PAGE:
Theoretically, the early tempo was modest enough. Dr. Fager and Kissin’ George traversed the opening quarter-mile in :22 1/5, a solid if not remarkable time for a 7-furlong sprint. But the fraction was deceptively quick; Haskin notes how the racing surface at Aqueduct already had been prepped for winter, with an extra layer of dirt deepening the cushion and slowing down the track.
In any case, the pace soon intensified dramatically. As the fleet front-runners flew around the far turn, they rocketed the second quarter-mile in :21 3/5, completing the half-mile in a blistering :43 4/5. There was no turning back — they were committed to staying the course, dueling until one of them cracked from the pressure.
Or at least, that’s how it seemed on paper. The visuals told a slightly different story. Despite the fast fractions, Dr. Fager was traveling easily, with Baeza taking a patient approach to the race.
“I wasn’t thinking about time,” remarked Baeza in the New York Daily News. “I just wanted to win. He broke good and I took hold to let him settle into stride because of the weight. I didn’t push him when we got to the quarter pole.”
This stood as quite a contrast to Kissin’ George. Though the challenger was running a winning race in his own right, he was clearly overmatched against the power of Dr. Fager. As the field approached the homestretch, Kissin’ George was put to urging by jockey Bill Boland in an effort keep up with the formidable favorite. But Kissin’ George had nothing left to offer.
“Boland asked his horse for more and he didn’t get it,” Baeza continued. “Then I waved my whip by my horse’s head and he just drew away.”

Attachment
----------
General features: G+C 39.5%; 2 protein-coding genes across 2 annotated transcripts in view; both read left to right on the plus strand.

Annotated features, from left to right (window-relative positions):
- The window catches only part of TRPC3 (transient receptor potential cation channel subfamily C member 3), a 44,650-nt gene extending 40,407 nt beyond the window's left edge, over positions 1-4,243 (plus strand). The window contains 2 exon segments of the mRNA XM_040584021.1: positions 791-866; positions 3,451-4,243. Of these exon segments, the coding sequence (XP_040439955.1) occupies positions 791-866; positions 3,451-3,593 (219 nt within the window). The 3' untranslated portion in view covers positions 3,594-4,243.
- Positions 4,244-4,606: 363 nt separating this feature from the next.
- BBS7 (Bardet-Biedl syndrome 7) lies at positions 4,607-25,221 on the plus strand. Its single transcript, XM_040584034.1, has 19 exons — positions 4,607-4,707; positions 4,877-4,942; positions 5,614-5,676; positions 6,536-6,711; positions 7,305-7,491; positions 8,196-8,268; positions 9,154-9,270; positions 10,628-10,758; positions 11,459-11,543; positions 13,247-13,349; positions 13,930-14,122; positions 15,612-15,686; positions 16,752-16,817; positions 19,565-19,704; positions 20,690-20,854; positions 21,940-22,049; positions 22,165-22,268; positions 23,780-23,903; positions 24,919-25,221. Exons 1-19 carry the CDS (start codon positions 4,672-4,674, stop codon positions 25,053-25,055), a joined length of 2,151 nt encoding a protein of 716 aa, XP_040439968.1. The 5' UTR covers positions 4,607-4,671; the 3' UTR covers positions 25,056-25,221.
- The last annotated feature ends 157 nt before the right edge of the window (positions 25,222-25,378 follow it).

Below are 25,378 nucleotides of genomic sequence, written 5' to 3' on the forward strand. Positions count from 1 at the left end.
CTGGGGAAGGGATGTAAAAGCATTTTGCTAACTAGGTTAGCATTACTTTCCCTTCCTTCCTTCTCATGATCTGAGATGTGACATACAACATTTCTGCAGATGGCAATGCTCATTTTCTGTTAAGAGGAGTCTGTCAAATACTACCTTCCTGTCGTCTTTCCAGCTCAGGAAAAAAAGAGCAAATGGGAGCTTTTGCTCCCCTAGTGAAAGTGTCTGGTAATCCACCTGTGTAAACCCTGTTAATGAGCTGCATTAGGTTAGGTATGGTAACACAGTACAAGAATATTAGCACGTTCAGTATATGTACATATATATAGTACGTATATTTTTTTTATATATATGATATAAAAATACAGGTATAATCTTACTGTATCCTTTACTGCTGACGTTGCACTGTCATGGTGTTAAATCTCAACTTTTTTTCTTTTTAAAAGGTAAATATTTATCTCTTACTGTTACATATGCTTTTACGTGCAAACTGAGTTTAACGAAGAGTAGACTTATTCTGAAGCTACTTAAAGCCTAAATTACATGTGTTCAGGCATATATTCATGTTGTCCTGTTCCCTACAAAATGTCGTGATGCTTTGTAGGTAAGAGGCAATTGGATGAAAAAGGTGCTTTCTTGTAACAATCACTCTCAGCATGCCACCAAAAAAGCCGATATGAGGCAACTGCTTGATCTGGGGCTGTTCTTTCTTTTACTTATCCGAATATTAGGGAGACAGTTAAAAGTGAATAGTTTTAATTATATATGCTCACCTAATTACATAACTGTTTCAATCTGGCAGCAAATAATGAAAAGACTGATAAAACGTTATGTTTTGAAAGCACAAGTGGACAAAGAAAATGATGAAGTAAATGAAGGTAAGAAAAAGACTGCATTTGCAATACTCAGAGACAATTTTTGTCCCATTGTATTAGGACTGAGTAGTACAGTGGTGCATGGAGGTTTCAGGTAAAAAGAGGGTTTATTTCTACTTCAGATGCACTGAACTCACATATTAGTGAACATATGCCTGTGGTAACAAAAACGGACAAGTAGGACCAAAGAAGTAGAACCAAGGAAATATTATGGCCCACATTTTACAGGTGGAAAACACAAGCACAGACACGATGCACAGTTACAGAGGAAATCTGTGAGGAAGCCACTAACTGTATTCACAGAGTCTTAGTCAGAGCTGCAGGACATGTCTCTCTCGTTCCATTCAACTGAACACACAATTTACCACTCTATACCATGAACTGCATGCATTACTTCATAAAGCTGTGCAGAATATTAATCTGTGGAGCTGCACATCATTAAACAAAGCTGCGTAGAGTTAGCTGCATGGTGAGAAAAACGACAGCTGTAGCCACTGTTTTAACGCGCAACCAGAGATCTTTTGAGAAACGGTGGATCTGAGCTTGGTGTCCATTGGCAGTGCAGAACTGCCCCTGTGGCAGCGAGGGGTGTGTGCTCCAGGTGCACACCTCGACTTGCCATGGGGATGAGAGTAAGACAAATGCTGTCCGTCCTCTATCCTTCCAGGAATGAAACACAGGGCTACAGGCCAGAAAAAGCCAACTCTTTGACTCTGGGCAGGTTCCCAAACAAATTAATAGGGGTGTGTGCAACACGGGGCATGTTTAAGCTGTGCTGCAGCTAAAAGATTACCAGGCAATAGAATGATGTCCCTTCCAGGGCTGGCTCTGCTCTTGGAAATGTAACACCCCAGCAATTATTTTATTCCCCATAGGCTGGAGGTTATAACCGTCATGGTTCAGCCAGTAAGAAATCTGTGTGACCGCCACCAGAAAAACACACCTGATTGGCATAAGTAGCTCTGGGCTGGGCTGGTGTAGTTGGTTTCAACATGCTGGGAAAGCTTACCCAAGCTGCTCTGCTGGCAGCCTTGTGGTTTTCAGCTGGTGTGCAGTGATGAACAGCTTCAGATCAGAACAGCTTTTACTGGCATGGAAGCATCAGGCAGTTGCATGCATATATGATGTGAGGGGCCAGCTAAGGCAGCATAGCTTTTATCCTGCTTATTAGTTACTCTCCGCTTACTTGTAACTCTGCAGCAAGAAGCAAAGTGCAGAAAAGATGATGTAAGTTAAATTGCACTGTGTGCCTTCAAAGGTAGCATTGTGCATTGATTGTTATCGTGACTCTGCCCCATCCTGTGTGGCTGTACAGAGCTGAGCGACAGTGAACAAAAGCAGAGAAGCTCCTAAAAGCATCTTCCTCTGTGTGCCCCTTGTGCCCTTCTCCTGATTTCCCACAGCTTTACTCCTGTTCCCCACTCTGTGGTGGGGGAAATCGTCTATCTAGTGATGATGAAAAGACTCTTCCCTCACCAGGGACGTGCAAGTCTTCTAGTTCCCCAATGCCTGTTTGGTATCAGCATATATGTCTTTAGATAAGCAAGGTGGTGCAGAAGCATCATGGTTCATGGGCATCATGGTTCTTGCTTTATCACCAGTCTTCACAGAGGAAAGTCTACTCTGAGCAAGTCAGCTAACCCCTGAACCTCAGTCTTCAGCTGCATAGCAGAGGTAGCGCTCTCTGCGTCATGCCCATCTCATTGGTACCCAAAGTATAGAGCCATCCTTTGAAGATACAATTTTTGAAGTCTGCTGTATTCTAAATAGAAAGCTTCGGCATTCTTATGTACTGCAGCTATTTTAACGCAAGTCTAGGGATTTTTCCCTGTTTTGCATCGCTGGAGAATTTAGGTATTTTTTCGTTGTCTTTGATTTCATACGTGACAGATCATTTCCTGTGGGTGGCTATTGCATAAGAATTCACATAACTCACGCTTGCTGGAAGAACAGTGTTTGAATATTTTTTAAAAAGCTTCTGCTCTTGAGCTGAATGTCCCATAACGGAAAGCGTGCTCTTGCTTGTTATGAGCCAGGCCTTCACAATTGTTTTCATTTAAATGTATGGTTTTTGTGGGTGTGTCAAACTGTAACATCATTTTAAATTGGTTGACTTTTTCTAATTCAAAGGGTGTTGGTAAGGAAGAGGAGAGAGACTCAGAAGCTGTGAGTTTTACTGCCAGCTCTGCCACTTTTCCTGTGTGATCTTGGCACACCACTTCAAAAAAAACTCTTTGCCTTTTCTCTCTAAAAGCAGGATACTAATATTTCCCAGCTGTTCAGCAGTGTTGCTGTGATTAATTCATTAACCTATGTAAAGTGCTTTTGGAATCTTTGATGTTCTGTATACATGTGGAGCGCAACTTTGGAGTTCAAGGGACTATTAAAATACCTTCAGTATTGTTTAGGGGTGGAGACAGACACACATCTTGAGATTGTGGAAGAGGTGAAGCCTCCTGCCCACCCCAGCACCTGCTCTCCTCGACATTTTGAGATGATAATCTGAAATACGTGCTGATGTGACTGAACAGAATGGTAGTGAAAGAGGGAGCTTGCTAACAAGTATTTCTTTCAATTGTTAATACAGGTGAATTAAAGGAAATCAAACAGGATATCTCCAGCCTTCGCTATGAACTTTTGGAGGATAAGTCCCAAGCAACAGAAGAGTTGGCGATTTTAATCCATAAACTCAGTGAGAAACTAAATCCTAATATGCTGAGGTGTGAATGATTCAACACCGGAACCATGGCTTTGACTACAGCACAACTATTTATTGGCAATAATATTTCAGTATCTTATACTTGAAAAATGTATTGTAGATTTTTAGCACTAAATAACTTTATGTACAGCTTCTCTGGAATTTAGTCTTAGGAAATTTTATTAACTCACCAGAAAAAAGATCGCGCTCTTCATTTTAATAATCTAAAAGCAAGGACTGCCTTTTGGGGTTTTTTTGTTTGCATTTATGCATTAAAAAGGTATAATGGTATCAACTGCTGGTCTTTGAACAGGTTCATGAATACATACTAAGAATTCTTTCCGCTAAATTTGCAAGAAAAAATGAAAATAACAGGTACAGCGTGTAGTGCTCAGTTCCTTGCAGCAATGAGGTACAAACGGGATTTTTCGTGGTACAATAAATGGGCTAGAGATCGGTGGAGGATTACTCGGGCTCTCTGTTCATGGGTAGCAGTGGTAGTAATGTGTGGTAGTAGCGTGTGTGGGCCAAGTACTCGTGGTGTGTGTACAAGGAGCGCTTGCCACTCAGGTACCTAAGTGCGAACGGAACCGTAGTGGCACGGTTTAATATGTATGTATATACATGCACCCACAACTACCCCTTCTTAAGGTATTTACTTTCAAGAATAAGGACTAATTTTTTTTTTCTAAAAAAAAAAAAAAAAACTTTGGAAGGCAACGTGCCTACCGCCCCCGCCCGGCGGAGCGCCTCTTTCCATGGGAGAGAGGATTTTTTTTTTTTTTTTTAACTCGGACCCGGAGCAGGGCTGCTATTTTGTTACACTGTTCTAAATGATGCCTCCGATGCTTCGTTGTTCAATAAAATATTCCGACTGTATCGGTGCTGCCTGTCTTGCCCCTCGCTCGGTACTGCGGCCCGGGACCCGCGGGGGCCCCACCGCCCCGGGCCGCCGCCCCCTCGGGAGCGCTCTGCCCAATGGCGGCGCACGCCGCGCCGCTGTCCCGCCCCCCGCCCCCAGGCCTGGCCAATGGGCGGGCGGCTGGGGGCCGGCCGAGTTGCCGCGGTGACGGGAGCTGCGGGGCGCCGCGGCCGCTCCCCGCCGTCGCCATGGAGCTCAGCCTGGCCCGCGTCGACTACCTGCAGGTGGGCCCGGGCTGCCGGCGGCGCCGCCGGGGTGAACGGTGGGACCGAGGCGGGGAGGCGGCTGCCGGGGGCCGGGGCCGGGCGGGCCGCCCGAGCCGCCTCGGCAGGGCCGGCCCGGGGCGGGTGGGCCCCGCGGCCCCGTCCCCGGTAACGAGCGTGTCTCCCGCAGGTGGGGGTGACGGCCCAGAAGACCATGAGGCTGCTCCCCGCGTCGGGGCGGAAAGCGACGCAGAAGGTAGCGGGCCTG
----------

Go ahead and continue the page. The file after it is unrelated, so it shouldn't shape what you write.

And draw away he did. With Kissin’ George conquered, the run down the homestretch was nothing more than a procession for the champion. By the time he flashed past the eighth pole in a blazing 1:07 4/5, Dr. Fager was clear by three lengths, and he wasn’t finished yet. Though he was never asked for his best — the Daily Racing Form chart comment noted he was “under [a] mild drive” — Dr. Fager flew through the final furlong in :12 2/5 to win by six lengths in 1:20 1/5, shattering the track record of 1:21 1/5 while falling just 1/5 shy of the world record.
His year was complete, and so was his career. When year-end awards were handed out, Dr. Fager was amply rewarded with four championship titles: Horse of the Year, champion handicap horse, champion sprinter, and champion turf horse. No horse before or since has won a comparable set of titles in a single season.
“He is the greatest horses I’ve ever been around,” said Nerud in the Daily News. “Any horse who looks him in the eye is gone. He has won at a distance, he has won sprinting, and he has carried weight. He is the greatest.”
As my weekly article-ending bio always indicates, I’m inclined to agree.
J. Keeler Johnson is a writer, videographer, handicapper, and all-around horse racing enthusiast. A great fan of racing history, he considers Dr. Fager to be the greatest racehorse ever produced in America, but counts Zenyatta as his all-time favorite. You can follow him on Twitter at @J_Keelerman.